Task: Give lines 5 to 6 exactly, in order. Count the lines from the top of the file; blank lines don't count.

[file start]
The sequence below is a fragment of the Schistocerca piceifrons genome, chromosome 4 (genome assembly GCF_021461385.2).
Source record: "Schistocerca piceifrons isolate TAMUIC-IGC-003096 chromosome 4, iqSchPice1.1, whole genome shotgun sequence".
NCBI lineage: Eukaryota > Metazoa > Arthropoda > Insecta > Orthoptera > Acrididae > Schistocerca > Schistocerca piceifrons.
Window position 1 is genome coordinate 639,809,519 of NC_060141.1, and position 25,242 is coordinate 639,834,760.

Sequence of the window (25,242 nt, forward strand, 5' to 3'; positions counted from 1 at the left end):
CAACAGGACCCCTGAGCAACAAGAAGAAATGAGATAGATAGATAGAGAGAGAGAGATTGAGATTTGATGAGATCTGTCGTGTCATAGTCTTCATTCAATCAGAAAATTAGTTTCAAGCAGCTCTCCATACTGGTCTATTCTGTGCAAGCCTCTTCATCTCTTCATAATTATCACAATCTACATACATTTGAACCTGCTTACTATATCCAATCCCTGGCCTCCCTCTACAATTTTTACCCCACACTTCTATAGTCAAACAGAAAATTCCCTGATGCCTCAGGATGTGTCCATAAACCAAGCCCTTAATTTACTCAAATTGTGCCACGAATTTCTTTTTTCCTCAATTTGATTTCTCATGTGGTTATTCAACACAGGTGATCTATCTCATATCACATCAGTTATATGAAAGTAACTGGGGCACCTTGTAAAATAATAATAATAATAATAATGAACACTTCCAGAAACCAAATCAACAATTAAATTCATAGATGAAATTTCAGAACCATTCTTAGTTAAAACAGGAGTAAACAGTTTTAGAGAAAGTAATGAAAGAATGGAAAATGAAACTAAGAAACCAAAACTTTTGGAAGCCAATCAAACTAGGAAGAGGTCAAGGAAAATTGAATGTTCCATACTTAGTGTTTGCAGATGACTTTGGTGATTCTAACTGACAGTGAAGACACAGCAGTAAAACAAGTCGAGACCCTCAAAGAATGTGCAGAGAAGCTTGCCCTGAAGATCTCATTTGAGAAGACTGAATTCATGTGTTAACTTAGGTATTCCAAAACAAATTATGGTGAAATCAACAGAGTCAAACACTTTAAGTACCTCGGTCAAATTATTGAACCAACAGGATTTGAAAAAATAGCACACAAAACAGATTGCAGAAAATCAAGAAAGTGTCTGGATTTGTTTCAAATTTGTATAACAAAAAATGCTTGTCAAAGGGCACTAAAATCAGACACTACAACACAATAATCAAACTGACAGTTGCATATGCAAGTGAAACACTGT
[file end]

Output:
Sequence of the window (25,242 nt, forward strand, 5' to 3'; positions counted from 1 at the left end):
CAACAGGACCCCTGAGCAACAAGAAGAAATGAGATAGATAGATAGAGAGAGAGAGATTGAGATTTGATGAGATCTGTCGTGTCATAGTCTTCATTCAATCAGAAAATTAGTTTCAAGCAGCTCTCCATACTGGTCTATTCTGTGCAAGCCTCTTCATCTCTTCATAATTATCACAATCTACATACATTTGAACCTGCTTACTATATCCAATCCCTGGCCTCCCTCTACAATTTTTACCCCACACTTCTATAGTCAAACAGAAAATTCCCTGATGCCTCAGGATGTGTCCATAAACCAAGCCCTTAATTTACTCAAATTGTGCCACGAATTTCTTTTTTCCTCAATTTGATTTCTCATGTGGTTATTCAACACAGGTGATCTATCTCATATCACATCAGTTATATGAAAGTAACTGGGGCACCTTGTAAAATAATAATAATAATAATAATGAACACTTCCAGAAACCAAATCAACAATTAAATTCATAGATGAAATTTCAGAACCATTCTTAGTTAAAACAGGAGTAAACAGTTTTAGAGAAAGTAATGAAAGAATGGAAAATGAAACTAAGAAACCAAAACTTTTGGAAGCCAATCAAACTAGGAAGAGGTCAAGGAAAATTGAATGTTCCATACTTAGTGTTTGCAGATGACTTTGGTGATTCTAACTGACAGTGAAGACACAGCAGTAAAACAAGTCGAGACCCTCAAAGAATGTGCAGAGAAGCTTGCCCTGAAGATCTCATTTGAGAAGACTGAATTCATGTGTTAACTTAGGTATTCCAAAACAAATTATGGTGAAATCAACAGAGTCAAACACTTTAAGTACCTCGGTCAAATTATTGAACCAACAGGATTTGAAAAAATAGCACACAAAACAGATTGCAGAAAATCAAGAAAGTGTCTGGATTTGTTTCAAATTTGTATAACAAAAAATGCTTGTCAAAGGGCACTAAAATCAGACACTACAACACAATAATCAAACTGACAGTTGCATATGCAAGTGAAACACTGT